An easy to make Indian Flatbread that is ready to eat, fresh and hot from the oven in about an hour using quick rise yeast and a mixer to do the kneading for you.
If you’ve eaten at an Indian restaurant, you were probably served naan with your meal. Naan is an Indian flat bread traditionally baked in a clay tandoor oven. The dough is placed on the sides of the oven and develops a teardrop shape as the bread stretches while it hangs in the oven.
There’s a great Indian restaurant not too far from where I live, Saffron Valley. I like to stop by at lunch time so I can enjoy their lunch buffet and try lots of new, interesting dishes, but I always get the naan. Naan is a tender bread with a bit of charring on the outside. It’s perfect for soaking up all the delicious Indian sauces.
Since most of us don’t have a tandoor oven at home, we have to settle for cooking naan on a pizza stone in the oven, or in a cast iron skillet on the stove. I cooked it both ways, and liked the naan best when cooked on the pizza stone in the oven. Although the naan cooked in the cast iron pan got more of the traditional charring. All the pictures in this post are of naan made in the cast iron skillet.
When you cook it in the cast iron skillet, you need to cover the skillet to help cook the dough. I didn’t have a lid big enough to fit my cast iron skillet, so I used a grill pan as my lid.
I developed this naan recipe for Red Star Yeast. I did a lot of research, including asking my dear friend Deeba, Passionate About Baking, who lives in India what makes a great naan. She said hydration is the key, she recommended a 3:1 flour to water ratio, a great yeast (like Red Star Quick Rise Yeast), and a “portion” of yogurt that works well with the yeast.
Red Star Quick Rise Yeast is an instant yeast that shortens the rising time by as much as 50%. If you don’t have Quick Rise Yeast, active dry yeast will work in this recipe as well, you’ll just need to increase the rise time.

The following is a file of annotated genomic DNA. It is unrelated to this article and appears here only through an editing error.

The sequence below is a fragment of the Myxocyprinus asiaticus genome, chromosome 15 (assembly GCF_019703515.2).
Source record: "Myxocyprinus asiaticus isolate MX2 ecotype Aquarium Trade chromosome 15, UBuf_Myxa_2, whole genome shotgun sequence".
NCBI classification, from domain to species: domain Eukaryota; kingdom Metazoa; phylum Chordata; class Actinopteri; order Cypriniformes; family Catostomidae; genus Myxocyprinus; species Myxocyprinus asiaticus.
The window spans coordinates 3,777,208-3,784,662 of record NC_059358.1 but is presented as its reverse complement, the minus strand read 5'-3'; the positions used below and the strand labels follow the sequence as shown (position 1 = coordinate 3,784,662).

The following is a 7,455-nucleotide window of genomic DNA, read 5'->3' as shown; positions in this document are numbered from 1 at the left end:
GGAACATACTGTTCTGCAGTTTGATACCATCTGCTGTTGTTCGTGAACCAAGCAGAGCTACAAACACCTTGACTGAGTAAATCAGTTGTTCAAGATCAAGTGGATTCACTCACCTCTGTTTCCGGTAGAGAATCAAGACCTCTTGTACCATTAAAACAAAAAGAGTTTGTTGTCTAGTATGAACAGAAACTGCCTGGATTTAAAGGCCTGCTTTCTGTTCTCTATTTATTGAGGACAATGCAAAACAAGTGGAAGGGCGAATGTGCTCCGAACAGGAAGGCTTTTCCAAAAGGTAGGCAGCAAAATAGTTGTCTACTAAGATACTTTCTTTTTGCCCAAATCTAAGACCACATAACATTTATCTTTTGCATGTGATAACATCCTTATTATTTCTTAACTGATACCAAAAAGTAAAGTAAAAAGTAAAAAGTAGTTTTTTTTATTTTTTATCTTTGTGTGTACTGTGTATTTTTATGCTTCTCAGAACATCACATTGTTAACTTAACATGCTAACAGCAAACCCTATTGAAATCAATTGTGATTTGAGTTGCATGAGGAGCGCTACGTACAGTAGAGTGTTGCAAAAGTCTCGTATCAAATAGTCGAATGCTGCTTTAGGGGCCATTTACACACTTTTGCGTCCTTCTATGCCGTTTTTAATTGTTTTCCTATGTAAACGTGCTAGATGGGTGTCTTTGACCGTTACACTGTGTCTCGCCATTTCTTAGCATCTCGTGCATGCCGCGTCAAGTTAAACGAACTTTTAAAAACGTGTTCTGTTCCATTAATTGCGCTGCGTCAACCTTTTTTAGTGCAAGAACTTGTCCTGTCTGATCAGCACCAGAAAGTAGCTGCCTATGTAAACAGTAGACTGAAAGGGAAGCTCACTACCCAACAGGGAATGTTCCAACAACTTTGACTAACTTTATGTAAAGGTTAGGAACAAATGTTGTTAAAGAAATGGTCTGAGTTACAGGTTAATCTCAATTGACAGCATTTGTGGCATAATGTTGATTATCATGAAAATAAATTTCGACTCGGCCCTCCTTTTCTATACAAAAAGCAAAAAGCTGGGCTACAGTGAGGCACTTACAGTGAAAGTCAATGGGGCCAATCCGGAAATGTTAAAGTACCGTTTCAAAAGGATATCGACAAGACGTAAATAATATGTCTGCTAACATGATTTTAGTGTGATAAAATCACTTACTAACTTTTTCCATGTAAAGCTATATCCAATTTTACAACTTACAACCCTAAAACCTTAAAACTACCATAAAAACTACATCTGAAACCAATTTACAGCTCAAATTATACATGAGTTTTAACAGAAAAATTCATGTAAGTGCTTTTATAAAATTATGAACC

I served my naan with some Chicken Tikka Masala that I picked up at Saffron Valley. I’ve never made Indian food at home, but now that I’ve got a great, easy to make naan recipe, I need to buy some Indian spices and getting cooking.
If you’ve never made yeast bread at home, this naan recipe would be a great first bread to start with.
Naan – Indian Flatbread
- 3 cups all purpose flour
- 2 ¼ teaspoon 1 package Red Star Quick Rise Yeast
- 2 teaspoons sugar
- ⅛ teaspoon baking soda
- 1 teaspoon salt
- ¾ cup water 120° to 130°
- ¼ cup oil
- ¼ cup full fat plain yogurt
- Melted butter
- In a large mixing bowl, combine 1 ½ cups flour, yeast, sugar, baking soda, and salt. Add warm water, oil, and yogurt to flour mixture. Blend at low speed until moistened; beat 1 minute at medium speed. Switch to the dough hook and gradually mix in remaining flour to make a smooth dough, add more or less flour as necessary. (I only used 2 ½ cups flour.) Knead for 5 minutes.
- Place dough in lightly oiled bowl and turn to grease top. Cover; let rise until dough doubles, about 45 minutes.
- Preheat oven to 400° with a pizza stone on the center rack. (At least 30 minutes before baking naan so your stone gets really hot.)
- Punch the dough down, and divide dough in to 6 pieces. Let it rest five minutes covered. Roll out each piece of dough in to a tear drop shape about 8 inches long and ¼ inch thick.
- Cook naan two at a time, use a spray bottle to lightly mist each piece of dough with water and put it wet side down on the pizza stone. Cook for about 2 minutes until the bottom is lightly browned and starting to puff. Spray with additional water and flip the naan over and cook an additional 2 minutes.
- Remove from the oven and brush lightly with melted butter.
- Wrap naan in aluminum foil to keep them warm until ready to serve.
Disclosure: This post is sponsored by Red Star Yeast, but all opinions expressed are always my own. You can also find Red Star Yeast on Facebook, Twitter and Pinterest.